‘Tell me not here, it needs not saying’ is one of the most famous poems from A. E. Housman’s second volume, Last Poems (1922). In this poem, which comes near the end of the collection, Housman reflects on his relationship with nature, before concluding that, although nature does not care or even know about him, he feels a close bond with it. 662 more words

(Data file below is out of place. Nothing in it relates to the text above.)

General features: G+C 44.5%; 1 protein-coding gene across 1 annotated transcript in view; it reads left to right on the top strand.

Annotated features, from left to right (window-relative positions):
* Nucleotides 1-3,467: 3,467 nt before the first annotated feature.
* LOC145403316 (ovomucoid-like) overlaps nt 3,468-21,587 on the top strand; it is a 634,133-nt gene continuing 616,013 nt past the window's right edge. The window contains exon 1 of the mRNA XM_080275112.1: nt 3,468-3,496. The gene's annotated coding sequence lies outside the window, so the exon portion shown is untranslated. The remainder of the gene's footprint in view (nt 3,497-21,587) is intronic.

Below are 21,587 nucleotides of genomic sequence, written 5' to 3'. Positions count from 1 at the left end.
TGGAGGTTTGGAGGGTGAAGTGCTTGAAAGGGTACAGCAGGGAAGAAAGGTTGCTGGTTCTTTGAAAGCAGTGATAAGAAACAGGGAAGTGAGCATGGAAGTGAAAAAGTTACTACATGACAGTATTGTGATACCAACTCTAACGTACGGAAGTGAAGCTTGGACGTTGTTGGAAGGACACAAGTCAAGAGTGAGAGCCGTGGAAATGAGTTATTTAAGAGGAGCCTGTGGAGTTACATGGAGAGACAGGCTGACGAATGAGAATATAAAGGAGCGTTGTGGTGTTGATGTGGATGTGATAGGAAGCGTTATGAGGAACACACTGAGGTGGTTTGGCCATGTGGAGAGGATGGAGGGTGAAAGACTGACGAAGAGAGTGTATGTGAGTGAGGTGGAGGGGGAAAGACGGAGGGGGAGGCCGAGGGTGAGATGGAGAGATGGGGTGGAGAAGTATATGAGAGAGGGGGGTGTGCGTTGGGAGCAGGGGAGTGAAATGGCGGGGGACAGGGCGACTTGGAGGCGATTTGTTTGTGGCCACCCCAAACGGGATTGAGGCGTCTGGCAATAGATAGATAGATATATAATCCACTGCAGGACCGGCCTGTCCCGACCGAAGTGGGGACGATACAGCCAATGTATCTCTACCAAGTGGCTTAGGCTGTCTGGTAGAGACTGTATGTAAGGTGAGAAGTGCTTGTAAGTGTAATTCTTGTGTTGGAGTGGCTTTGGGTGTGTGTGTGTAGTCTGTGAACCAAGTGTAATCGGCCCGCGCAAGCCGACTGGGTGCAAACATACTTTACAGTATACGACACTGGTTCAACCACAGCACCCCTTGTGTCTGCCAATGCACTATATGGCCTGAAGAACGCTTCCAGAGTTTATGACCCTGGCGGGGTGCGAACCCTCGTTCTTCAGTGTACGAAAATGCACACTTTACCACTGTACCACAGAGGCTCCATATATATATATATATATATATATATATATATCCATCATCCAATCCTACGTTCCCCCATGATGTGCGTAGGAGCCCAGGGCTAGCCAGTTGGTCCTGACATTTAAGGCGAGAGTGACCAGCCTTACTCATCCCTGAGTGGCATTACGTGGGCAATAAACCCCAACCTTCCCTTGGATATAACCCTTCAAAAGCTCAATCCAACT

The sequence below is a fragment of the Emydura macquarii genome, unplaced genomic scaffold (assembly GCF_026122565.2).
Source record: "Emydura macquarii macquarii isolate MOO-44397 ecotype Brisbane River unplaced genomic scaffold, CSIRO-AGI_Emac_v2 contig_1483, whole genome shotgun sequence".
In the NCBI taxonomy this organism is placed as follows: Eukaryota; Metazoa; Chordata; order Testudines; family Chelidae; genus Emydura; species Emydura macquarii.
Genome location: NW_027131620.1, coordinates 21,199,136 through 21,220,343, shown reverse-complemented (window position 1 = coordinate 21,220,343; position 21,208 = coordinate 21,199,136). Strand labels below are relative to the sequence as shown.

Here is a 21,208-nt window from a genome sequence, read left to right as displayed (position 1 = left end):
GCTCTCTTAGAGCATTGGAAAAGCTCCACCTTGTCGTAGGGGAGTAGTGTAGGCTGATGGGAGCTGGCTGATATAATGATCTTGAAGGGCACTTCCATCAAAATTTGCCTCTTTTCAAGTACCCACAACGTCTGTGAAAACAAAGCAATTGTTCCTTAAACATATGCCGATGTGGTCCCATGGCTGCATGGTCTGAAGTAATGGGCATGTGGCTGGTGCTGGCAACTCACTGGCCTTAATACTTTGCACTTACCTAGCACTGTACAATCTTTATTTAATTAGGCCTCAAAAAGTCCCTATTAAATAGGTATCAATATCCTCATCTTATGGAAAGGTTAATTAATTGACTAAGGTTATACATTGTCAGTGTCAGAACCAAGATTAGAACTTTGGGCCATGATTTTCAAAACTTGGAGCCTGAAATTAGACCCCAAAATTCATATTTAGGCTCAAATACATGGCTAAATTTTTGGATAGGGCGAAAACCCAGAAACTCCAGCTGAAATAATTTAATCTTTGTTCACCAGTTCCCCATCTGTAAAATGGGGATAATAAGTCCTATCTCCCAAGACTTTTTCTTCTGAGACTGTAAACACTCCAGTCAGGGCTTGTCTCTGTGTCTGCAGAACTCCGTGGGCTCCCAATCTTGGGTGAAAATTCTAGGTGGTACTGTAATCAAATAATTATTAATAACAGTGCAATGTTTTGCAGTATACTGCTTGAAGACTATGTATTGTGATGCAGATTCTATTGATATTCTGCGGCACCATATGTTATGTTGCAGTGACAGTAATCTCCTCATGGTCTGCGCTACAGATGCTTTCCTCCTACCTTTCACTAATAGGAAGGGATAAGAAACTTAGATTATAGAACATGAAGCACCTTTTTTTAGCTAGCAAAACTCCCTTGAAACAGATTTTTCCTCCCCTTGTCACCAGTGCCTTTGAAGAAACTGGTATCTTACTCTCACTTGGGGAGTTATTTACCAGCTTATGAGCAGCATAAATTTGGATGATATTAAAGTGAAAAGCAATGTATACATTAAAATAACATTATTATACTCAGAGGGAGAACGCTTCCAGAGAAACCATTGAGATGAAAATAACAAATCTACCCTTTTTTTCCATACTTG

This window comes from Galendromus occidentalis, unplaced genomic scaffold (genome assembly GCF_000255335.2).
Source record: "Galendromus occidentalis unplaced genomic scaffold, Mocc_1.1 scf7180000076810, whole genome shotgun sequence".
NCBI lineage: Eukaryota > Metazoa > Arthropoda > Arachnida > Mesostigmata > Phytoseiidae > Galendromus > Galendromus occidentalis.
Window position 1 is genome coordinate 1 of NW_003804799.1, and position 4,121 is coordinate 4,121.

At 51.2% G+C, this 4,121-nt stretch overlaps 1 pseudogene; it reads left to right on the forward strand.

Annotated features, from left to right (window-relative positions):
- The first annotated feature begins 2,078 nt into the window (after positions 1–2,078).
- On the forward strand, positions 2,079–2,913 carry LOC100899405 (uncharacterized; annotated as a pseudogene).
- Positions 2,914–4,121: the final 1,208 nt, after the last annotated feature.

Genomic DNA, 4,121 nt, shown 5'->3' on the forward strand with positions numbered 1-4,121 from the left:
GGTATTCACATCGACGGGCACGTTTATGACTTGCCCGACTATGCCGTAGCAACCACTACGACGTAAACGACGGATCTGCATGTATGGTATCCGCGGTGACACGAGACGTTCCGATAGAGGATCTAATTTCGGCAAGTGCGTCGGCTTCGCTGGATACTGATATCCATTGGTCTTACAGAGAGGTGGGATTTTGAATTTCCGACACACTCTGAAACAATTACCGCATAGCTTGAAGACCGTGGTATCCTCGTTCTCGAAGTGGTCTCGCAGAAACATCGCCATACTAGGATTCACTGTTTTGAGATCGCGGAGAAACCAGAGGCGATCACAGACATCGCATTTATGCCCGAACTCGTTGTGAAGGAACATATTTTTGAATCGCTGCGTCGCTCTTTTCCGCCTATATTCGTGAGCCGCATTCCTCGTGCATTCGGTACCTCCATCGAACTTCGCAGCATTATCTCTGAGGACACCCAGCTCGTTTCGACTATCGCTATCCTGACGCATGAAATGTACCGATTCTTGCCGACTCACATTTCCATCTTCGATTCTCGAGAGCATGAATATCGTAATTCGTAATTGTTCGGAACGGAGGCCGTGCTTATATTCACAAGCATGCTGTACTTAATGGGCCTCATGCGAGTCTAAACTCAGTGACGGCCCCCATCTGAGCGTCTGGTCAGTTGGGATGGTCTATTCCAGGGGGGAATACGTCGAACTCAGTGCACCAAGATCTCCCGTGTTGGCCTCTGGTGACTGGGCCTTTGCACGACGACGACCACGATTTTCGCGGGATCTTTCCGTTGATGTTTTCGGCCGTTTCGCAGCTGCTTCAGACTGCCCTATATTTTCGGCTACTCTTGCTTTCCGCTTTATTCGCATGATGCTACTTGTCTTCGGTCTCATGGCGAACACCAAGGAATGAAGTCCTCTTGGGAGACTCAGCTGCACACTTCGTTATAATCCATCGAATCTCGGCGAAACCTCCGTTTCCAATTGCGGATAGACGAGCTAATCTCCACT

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‘On Wenlock Edge the wood’s in trouble’: it’s one of A. E. Housman’s most arresting opening lines. Why, or indeed how, is the wood ‘in trouble’? 638 more words
One of the most famous and best-loved poems in A. E. Housman’s A Shropshire Lad, ‘To an Athlete Dying Young’ is a powerful eulogy for a man who is the human embodiment of physical fitness and prowess, but who faces an early death owing to illness. 587 more words
Shake hands, we shall never be friends, all’s over;
I only vex you the more I try.
All’s wrong that ever I’ve done or said, 299 more words